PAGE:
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Fanpost Friday: Your favorite Oriole who nobody else likes

Everybody likes Adam Jones and Manny Machado. But who was the Orioles player who you liked and nobody else really did?

Baltimore Orioles v New York Yankees
No one ever had much reason to like Brandon Fahey, except for me.
Photo by Jim McIsaac/Getty Images

Everybody likes the stars in Birdland, as every team’s fans like their team’s stars. When I was growing up, you didn’t need to have a reason to like Cal Ripken Jr. or Brady Anderson or Mike Mussina. They were the best Orioles. Of course you liked them. Today it’s Adam Jones and Manny Machado, among others, carrying on that popularity.

It’s great to have all of them as part of the franchise’s history. But that’s not who I’m interested in today. It’s time to find out about some less-heralded players, perhaps even some maligned players. I want to know who is

Your favorite Oriole who nobody else likes

Maybe when you were a kid, you got an autograph from a reliever who everyone else only knew for blowing games. Maybe somebody hit an unlikely walkoff homer on your birthday. Maybe your friends and family, to this day, tease you for being positive about this guy.

Comments are closed on this post. This week I actually remembered to close them. Tell everybody your story by writing a FanPost. You don’t have to say a lot - the minimum is just 75 words and any story is a good one. Drop into today’s Bird Droppings and let us know you’ve shared your story so people can check it out.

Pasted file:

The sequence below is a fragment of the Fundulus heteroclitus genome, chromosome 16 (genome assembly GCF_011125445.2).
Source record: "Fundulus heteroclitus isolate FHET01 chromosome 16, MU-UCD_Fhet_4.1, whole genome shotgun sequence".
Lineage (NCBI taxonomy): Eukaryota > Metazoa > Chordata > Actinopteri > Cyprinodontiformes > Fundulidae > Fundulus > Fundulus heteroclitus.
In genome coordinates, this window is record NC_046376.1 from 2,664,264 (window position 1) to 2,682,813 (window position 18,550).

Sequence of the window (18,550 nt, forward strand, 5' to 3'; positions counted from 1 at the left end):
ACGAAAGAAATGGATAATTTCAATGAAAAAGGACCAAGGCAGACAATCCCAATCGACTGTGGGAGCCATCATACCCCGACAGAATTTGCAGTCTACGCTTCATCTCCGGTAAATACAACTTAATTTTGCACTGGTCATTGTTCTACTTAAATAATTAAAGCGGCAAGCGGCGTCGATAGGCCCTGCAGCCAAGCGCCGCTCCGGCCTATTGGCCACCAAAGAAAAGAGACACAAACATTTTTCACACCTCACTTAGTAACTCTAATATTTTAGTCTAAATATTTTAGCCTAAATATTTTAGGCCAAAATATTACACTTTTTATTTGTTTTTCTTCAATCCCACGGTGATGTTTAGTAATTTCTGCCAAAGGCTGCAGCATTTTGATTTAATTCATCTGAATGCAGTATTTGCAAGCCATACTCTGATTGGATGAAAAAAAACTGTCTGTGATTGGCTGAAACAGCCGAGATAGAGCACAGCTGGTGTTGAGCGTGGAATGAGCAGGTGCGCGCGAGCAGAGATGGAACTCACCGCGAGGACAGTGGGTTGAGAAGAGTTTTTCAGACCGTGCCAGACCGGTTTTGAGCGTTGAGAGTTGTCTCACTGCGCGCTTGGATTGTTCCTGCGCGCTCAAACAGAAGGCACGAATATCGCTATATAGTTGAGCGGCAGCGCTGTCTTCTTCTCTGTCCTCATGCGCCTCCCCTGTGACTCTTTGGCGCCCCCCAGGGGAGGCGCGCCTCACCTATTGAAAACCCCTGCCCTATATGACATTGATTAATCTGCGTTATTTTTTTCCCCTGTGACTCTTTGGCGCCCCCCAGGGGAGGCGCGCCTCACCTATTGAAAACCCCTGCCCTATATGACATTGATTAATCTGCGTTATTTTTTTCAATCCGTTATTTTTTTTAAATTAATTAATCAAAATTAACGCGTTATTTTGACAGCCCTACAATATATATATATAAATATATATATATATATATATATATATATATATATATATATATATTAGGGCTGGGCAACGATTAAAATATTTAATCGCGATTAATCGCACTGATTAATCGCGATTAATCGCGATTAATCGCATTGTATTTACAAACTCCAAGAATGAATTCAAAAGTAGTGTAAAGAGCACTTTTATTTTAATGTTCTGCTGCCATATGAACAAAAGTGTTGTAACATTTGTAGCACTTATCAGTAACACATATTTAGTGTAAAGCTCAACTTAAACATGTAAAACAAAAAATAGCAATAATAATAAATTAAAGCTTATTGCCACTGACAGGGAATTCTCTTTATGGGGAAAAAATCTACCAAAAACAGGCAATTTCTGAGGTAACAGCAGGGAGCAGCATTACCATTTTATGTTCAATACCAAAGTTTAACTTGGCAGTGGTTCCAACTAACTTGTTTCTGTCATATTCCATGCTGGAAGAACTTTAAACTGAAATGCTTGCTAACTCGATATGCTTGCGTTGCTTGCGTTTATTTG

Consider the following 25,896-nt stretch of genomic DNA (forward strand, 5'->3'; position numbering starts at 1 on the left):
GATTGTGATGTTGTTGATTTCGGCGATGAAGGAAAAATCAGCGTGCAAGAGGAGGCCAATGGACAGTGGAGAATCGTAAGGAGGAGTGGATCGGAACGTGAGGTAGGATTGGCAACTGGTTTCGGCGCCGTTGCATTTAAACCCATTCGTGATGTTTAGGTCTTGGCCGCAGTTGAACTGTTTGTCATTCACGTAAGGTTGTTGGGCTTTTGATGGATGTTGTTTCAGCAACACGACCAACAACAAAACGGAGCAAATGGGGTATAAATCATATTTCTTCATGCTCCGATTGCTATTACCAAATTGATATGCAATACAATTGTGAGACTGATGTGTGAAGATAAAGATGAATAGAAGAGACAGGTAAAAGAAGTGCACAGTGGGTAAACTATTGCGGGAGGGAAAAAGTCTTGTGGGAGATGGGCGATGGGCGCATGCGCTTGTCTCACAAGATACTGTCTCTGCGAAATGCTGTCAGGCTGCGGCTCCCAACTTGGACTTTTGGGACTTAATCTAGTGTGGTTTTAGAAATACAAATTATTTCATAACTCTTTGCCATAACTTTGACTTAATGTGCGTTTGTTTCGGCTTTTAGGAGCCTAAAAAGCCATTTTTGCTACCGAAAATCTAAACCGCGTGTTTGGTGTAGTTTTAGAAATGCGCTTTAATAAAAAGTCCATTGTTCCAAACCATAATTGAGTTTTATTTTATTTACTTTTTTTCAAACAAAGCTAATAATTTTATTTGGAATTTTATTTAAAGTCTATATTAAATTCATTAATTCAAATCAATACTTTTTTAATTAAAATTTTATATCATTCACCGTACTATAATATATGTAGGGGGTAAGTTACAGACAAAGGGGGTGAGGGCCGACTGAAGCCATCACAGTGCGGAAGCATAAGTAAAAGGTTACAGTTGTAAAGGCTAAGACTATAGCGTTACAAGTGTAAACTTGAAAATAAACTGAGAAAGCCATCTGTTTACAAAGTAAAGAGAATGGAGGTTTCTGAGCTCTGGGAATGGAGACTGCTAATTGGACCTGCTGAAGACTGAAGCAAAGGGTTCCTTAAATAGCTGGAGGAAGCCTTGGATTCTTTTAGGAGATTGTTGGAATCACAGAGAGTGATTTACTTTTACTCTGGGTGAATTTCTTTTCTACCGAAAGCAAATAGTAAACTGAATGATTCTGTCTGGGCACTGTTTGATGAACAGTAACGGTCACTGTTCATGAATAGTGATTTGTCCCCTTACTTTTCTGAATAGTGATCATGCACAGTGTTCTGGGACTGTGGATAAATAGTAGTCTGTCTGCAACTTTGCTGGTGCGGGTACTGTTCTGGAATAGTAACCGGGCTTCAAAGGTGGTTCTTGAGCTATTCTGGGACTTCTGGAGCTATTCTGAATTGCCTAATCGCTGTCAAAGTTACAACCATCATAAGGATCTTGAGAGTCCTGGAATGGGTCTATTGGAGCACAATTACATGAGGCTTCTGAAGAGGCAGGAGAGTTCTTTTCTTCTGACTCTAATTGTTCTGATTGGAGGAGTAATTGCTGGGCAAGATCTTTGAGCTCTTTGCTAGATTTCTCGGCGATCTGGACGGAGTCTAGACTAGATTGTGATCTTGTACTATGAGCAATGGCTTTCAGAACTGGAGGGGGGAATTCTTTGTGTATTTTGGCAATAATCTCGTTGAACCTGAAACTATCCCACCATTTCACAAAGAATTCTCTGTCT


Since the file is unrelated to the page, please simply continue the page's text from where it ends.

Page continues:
You probably remember Brandon Fahey, if at all, as part of the Five-Headed Monster at the shortstop position in 2008. Fahey finished an MLB career that saw parts of three big league seasons with a total of -0.7 WAR and a .586 OPS. In the aggregate, the Orioles would have been better off without him.

But Fahey, also, has the same height and weight listed on his Baseball Reference page as I do on my driver’s license. Whenever he batted, I was keenly aware that he was just some scrawny, nerdy-looking dude holding a baseball bat while wearing a loose and ill-fitting uniform.

And so I rooted for him, even though I knew he was bad, because I came to feel like his every MLB success (rare as it was) counted as a success for every kid who got picked last in gym class.

Of course he wasn’t good, but he hit two big league homers and nobody can ever take that away from him.